Effective Cross-Border Monitoring Systems for Waterborne Microbial Pathogens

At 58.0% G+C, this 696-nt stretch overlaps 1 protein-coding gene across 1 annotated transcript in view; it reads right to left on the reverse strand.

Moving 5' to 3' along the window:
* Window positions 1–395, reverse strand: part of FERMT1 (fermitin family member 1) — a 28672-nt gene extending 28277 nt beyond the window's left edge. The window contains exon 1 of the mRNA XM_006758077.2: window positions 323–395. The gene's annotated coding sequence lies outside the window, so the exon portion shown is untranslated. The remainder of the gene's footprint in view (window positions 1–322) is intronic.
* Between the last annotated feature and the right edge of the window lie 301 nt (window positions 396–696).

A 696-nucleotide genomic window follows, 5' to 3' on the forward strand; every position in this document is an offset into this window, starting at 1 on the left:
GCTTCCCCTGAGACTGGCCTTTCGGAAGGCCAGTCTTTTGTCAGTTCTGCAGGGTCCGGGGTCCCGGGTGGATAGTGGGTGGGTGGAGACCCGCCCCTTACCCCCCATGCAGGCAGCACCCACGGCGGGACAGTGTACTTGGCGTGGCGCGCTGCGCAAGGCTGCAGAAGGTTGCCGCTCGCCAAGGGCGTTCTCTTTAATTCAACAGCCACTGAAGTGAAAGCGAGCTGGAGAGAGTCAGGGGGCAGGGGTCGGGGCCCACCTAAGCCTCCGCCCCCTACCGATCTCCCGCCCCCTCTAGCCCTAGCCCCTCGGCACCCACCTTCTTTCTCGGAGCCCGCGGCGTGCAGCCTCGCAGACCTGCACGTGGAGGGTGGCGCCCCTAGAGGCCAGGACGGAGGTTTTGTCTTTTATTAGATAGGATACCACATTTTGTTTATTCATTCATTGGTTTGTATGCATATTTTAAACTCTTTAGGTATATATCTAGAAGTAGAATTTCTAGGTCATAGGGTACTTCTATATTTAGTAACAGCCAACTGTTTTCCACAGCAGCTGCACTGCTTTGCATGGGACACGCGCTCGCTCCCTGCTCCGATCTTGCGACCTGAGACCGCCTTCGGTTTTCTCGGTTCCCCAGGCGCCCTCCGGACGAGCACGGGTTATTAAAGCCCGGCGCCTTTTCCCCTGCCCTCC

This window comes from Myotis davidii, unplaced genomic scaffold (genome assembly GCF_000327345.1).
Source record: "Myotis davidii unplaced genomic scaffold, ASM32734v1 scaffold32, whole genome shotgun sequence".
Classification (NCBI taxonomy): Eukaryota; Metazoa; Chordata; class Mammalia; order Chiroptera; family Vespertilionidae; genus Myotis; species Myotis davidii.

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This book provides a real-world analysis of how to quantify and prioritize water-based microbial threats to human health, how to design data collection systems that truly support management decisions, and how to build a comprehensive monitoring program when dealing with cross-boundary issues. International borders and cross-boundary issues complicate water resource management. Even if nations or jurisdictions agree on the nature and source of the problem, differing legal frameworks complicate cross-border management, as the procedural steps and time necessary to implement a solution vary among entities. Waterborne pathogens transcend political boundaries and challenge the use of traditional political jurisdictions in meeting public policy objectives to protect human health. Disease outbreaks caused by waterborne pathogens continue to occur, even in the developed world. There has been a pronounced trend toward new and increasingly complex institutions and policies to address regional water quality management issues. However, many questions continue to arise regarding the effective management of regional resources. These questions include how to design effective monitoring strategies and what can be learned from previous successes and failures. The Laurentian Great Lakes offers a model system for exploring these questions. This book will be a valuable reference source for researchers and graduate students working in environmental science, microbiology, engineering, and biological sciences, as well as all those concerned with water quality monitoring programs.